In truth, my photography knowledge is minimal.  I can find a good angle any day, but I know squat about settings and shutter speed etc, mainly because I have never had a camera to play with to learn.  I am ecstatic to have this new piece of equipment to play with, and eager to learn to use it.

Sometimes it seems as though art is slipping through the cracks, disappearing with time, but it only takes a few sparks to keep a fire alive.  I am anxious to no longer be an ember, but a spark in the almost lost art of film photography.

Monday, May 30, 2016

Country Roads Take Me Home

We all have memories we cherish from our childhood.  Maybe it's hopscotch on the sidewalk, or swimming in the pond out back.  Maybe it's video games at your friend's house, or bowling every weekend.  Whatever it is we recall, we replay those times in our brains with a smile, and fondly recall our happiness in those moments.

I'm having one of those days where I over-think everything- where I turn thoughts round and round in my mind, questioning everything and anything.  I've been in a country mood- listening to a lot of country music, and of course it gave me more material to roll through my pensive brain.

I've been thinking long and hard about my childhood, today.  I remember a lot of things.  I remember some good things and some good times.  But honestly, what I remember the most is playing alone, and feeling alone.  I remember not understanding why I couldn't get along with kids at school.  I remember feeling left out from the group of kids my age in my Congregation.  I remember my sister telling me how fat I was, and feeling so self-conscious.  I remember going into puberty and learning to hate myself.  I remember never feeling like I had a place in society.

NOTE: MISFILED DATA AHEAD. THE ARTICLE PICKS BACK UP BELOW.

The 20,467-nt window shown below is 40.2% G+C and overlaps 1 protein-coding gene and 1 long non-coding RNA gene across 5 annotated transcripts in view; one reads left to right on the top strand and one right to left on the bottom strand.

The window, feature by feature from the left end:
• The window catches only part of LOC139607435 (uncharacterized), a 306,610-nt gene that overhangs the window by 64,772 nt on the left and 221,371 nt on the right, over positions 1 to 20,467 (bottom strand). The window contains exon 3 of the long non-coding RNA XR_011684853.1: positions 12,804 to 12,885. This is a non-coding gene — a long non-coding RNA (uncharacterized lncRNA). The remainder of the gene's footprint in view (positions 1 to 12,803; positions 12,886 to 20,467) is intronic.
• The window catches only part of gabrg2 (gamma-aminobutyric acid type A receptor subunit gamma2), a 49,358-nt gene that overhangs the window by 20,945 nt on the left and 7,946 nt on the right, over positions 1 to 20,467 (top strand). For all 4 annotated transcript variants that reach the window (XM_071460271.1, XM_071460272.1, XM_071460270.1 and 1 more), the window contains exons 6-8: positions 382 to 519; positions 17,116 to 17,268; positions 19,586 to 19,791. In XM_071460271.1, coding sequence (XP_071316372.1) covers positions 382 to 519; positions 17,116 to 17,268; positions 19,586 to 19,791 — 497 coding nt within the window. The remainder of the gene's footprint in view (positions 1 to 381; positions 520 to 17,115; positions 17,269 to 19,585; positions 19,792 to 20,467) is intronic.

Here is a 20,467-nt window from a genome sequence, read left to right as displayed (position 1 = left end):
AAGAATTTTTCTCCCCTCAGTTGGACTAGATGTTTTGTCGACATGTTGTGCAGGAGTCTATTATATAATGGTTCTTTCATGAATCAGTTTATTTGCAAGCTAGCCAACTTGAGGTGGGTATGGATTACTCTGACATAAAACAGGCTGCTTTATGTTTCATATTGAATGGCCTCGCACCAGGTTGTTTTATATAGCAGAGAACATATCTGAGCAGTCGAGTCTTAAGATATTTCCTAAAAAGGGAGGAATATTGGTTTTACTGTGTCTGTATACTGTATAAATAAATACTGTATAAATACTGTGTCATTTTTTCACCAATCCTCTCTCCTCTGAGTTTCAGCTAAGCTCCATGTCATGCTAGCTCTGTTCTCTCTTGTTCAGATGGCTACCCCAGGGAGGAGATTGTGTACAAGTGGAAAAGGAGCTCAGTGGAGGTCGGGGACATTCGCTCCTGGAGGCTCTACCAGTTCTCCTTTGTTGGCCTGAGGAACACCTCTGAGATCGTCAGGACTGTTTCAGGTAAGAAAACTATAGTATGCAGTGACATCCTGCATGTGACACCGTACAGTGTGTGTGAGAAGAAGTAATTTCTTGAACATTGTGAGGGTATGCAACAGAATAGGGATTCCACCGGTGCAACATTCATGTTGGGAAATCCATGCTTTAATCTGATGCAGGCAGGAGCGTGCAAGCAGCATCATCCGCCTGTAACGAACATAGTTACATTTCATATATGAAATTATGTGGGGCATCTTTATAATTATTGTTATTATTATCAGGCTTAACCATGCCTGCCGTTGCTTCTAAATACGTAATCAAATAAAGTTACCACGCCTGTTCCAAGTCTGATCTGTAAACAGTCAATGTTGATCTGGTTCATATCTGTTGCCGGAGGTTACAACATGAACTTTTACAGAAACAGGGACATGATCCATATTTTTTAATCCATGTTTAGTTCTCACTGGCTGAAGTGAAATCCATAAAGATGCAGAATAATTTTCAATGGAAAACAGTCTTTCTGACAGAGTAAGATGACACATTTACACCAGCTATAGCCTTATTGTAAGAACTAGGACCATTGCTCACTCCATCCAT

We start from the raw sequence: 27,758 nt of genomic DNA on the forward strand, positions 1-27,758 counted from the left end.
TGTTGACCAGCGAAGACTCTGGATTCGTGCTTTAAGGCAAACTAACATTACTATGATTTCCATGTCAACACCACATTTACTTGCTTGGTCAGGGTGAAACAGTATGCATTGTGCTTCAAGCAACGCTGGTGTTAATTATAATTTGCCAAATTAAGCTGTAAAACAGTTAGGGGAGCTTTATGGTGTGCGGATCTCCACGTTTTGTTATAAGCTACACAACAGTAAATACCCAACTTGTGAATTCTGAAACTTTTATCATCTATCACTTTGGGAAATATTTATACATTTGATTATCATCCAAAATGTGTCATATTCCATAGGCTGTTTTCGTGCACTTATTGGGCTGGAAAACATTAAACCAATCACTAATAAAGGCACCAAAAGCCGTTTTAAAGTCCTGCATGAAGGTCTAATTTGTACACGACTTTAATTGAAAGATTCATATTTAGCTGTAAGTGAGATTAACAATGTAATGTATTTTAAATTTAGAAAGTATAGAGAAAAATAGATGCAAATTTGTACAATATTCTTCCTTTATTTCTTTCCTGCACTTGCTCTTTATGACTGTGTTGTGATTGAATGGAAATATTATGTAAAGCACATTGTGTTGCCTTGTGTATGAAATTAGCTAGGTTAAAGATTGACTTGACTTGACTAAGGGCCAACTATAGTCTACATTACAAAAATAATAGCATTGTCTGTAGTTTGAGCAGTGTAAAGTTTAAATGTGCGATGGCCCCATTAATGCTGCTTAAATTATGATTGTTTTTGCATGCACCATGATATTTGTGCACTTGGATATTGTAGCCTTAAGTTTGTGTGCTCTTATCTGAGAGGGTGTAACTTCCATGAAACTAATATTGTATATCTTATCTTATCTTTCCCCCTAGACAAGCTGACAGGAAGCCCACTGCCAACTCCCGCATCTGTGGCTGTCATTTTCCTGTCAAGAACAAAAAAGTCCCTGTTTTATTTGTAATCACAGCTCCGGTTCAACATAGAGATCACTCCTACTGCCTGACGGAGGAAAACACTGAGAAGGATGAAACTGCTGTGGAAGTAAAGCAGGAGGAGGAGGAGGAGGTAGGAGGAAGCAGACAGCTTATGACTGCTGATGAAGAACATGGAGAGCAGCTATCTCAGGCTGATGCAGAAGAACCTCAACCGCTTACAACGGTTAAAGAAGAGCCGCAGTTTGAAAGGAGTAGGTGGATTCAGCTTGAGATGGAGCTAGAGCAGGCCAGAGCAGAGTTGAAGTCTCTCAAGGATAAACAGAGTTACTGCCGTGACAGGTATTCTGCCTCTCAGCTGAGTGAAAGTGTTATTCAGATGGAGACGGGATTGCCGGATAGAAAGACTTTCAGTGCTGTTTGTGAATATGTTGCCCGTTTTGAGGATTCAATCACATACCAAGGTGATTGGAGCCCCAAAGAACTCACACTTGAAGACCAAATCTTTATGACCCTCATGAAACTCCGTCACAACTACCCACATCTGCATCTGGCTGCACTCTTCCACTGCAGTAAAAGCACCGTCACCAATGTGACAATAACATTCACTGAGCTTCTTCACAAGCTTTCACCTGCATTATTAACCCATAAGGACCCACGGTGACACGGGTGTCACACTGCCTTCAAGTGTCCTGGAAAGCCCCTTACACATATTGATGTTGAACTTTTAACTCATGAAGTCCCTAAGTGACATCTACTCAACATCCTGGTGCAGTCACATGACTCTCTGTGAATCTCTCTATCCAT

And yet, a few choice memories stand out to me.  Why?  I don't honestly know, but I do know how important to me the memories of visiting my family in Wisconsin are.  It wasn't perfect- I remember not always knowing what to do with myself, not always knowing whether I was going to be grouped in with my older sister or my younger.  But I also remember just feeling so in love with the life there.  I remember how much I adored the smell of the country, the feel of the small town, and the love I felt from my relatives.  No matter how long I live in New York, there will always be a part of my heart left in that small town in Wisconsin.

So today, I'm spending my day planning a trip back to that place- back to those memories, back to that happiness.  I'm planning a trip to remember the things I don't want to forget, and to make new memories.  I'm planning time to be with people I love that I've neglected for too long.